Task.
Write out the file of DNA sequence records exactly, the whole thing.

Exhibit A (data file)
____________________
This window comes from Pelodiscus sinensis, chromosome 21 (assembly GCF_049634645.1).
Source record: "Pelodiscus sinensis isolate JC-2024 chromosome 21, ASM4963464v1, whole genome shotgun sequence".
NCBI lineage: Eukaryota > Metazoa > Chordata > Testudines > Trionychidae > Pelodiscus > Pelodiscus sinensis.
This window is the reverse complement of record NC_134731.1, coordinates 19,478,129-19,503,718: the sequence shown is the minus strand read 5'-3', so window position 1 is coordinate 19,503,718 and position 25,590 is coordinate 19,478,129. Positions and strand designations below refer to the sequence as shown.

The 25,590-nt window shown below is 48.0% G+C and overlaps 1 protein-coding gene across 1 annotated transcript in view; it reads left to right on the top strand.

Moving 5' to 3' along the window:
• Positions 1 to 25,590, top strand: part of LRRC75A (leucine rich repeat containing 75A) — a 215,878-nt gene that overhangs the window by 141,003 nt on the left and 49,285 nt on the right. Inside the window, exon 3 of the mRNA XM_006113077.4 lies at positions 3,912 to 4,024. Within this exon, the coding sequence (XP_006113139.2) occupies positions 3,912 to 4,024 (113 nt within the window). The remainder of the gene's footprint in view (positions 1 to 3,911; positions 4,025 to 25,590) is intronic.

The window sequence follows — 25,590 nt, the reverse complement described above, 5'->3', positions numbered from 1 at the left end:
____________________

This window comes from Pelodiscus sinensis, chromosome 21 (assembly GCF_049634645.1).
Source record: "Pelodiscus sinensis isolate JC-2024 chromosome 21, ASM4963464v1, whole genome shotgun sequence".
NCBI lineage: Eukaryota > Metazoa > Chordata > Testudines > Trionychidae > Pelodiscus > Pelodiscus sinensis.
This window is the reverse complement of record NC_134731.1, coordinates 19,478,129-19,503,718: the sequence shown is the minus strand read 5'-3', so window position 1 is coordinate 19,503,718 and position 25,590 is coordinate 19,478,129. Positions and strand designations below refer to the sequence as shown.

The 25,590-nt window shown below is 48.0% G+C and overlaps 1 protein-coding gene across 1 annotated transcript in view; it reads left to right on the top strand.

Moving 5' to 3' along the window:
• Positions 1 to 25,590, top strand: part of LRRC75A (leucine rich repeat containing 75A) — a 215,878-nt gene that overhangs the window by 141,003 nt on the left and 49,285 nt on the right. Inside the window, exon 3 of the mRNA XM_006113077.4 lies at positions 3,912 to 4,024. Within this exon, the coding sequence (XP_006113139.2) occupies positions 3,912 to 4,024 (113 nt within the window). The remainder of the gene's footprint in view (positions 1 to 3,911; positions 4,025 to 25,590) is intronic.

The window sequence follows — 25,590 nt, the reverse complement described above, 5'->3', positions numbered from 1 at the left end: